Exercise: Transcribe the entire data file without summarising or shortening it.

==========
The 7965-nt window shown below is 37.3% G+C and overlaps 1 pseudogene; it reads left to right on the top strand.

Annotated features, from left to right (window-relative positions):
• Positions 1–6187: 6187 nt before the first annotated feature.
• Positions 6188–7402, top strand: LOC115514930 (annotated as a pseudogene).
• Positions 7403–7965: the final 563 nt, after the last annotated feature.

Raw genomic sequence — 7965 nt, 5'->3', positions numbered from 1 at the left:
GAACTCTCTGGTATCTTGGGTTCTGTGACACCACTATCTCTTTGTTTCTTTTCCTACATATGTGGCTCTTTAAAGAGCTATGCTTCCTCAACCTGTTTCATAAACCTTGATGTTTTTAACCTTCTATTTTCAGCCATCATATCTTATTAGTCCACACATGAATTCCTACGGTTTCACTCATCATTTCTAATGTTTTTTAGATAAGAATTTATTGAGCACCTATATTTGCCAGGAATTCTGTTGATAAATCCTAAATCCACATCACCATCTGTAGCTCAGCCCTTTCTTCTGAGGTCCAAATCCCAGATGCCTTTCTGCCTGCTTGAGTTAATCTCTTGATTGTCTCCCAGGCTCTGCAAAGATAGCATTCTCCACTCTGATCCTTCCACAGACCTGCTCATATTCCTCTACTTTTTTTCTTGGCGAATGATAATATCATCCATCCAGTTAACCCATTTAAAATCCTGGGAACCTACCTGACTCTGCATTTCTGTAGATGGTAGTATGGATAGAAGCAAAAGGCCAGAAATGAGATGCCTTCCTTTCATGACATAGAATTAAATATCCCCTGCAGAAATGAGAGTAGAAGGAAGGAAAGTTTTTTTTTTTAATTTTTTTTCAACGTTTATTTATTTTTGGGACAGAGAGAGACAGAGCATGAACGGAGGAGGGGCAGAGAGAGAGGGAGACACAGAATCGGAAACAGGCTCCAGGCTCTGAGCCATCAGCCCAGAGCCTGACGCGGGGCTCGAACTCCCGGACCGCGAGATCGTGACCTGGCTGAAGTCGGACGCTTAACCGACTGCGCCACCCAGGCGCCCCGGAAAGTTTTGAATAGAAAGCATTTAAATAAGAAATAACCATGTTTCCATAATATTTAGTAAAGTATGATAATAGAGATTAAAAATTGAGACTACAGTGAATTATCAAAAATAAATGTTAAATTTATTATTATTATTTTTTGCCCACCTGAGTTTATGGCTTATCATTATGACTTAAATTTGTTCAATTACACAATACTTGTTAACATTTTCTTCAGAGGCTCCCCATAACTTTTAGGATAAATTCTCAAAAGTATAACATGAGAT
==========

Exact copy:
The 7965-nt window shown below is 37.3% G+C and overlaps 1 pseudogene; it reads left to right on the top strand.

Annotated features, from left to right (window-relative positions):
• Positions 1–6187: 6187 nt before the first annotated feature.
• Positions 6188–7402, top strand: LOC115514930 (annotated as a pseudogene).
• Positions 7403–7965: the final 563 nt, after the last annotated feature.

Raw genomic sequence — 7965 nt, 5'->3', positions numbered from 1 at the left:
GAACTCTCTGGTATCTTGGGTTCTGTGACACCACTATCTCTTTGTTTCTTTTCCTACATATGTGGCTCTTTAAAGAGCTATGCTTCCTCAACCTGTTTCATAAACCTTGATGTTTTTAACCTTCTATTTTCAGCCATCATATCTTATTAGTCCACACATGAATTCCTACGGTTTCACTCATCATTTCTAATGTTTTTTAGATAAGAATTTATTGAGCACCTATATTTGCCAGGAATTCTGTTGATAAATCCTAAATCCACATCACCATCTGTAGCTCAGCCCTTTCTTCTGAGGTCCAAATCCCAGATGCCTTTCTGCCTGCTTGAGTTAATCTCTTGATTGTCTCCCAGGCTCTGCAAAGATAGCATTCTCCACTCTGATCCTTCCACAGACCTGCTCATATTCCTCTACTTTTTTTCTTGGCGAATGATAATATCATCCATCCAGTTAACCCATTTAAAATCCTGGGAACCTACCTGACTCTGCATTTCTGTAGATGGTAGTATGGATAGAAGCAAAAGGCCAGAAATGAGATGCCTTCCTTTCATGACATAGAATTAAATATCCCCTGCAGAAATGAGAGTAGAAGGAAGGAAAGTTTTTTTTTTTAATTTTTTTTCAACGTTTATTTATTTTTGGGACAGAGAGAGACAGAGCATGAACGGAGGAGGGGCAGAGAGAGAGGGAGACACAGAATCGGAAACAGGCTCCAGGCTCTGAGCCATCAGCCCAGAGCCTGACGCGGGGCTCGAACTCCCGGACCGCGAGATCGTGACCTGGCTGAAGTCGGACGCTTAACCGACTGCGCCACCCAGGCGCCCCGGAAAGTTTTGAATAGAAAGCATTTAAATAAGAAATAACCATGTTTCCATAATATTTAGTAAAGTATGATAATAGAGATTAAAAATTGAGACTACAGTGAATTATCAAAAATAAATGTTAAATTTATTATTATTATTTTTTGCCCACCTGAGTTTATGGCTTATCATTATGACTTAAATTTGTTCAATTACACAATACTTGTTAACATTTTCTTCAGAGGCTCCCCATAACTTTTAGGATAAATTCTCAAAAGTATAACATGAGAT